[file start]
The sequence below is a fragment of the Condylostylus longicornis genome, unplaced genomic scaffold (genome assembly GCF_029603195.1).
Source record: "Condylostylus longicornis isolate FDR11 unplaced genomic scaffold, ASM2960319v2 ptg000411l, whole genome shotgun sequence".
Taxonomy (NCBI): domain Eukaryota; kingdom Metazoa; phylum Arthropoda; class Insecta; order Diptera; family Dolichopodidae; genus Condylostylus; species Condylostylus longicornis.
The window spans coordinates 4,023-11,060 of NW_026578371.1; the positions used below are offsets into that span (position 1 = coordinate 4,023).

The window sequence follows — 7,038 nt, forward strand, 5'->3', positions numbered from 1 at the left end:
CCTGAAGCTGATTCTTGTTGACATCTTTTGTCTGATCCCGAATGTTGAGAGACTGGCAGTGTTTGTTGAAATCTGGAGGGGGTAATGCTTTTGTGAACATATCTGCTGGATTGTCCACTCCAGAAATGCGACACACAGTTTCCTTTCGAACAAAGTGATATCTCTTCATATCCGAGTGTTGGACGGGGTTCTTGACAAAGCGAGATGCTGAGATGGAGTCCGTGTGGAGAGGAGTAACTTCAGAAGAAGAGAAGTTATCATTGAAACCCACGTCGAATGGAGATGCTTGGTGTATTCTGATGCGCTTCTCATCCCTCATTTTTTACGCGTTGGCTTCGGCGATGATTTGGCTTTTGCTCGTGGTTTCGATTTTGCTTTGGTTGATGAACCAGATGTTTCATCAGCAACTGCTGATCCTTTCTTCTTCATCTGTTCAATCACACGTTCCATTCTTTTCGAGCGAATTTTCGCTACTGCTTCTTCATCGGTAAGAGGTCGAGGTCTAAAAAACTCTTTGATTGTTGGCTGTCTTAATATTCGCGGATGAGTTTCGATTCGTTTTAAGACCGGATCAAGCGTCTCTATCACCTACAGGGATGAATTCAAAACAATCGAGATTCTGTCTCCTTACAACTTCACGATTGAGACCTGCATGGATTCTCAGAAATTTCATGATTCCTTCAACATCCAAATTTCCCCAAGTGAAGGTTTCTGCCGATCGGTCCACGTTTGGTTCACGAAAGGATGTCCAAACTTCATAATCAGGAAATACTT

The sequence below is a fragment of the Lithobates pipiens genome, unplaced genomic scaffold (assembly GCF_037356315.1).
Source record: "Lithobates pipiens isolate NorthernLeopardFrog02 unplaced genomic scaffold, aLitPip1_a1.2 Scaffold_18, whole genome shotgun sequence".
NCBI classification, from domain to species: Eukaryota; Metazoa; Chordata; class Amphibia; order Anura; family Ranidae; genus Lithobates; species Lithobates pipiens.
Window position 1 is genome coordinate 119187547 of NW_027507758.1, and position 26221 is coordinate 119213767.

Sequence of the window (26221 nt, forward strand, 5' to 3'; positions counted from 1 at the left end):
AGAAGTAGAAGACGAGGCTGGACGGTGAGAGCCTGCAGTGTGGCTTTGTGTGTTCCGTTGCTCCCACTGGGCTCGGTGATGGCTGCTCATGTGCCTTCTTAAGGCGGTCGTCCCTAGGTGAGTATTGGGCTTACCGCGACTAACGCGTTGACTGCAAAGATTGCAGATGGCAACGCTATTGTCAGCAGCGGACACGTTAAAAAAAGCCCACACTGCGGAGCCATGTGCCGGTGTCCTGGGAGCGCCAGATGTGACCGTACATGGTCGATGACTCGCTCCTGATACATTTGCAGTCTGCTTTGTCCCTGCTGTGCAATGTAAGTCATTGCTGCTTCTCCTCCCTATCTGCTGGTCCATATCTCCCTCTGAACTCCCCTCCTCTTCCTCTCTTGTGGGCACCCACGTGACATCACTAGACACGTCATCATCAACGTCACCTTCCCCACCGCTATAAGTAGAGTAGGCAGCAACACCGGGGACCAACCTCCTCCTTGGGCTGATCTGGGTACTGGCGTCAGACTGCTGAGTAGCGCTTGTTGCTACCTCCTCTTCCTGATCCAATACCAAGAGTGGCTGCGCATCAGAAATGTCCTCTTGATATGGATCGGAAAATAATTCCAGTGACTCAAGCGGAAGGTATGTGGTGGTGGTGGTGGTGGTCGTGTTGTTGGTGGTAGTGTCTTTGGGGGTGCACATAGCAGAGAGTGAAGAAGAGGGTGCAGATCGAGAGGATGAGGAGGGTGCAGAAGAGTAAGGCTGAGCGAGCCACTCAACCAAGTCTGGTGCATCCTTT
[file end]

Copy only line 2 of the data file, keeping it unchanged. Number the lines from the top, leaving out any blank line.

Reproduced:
Source record: "Condylostylus longicornis isolate FDR11 unplaced genomic scaffold, ASM2960319v2 ptg000411l, whole genome shotgun sequence".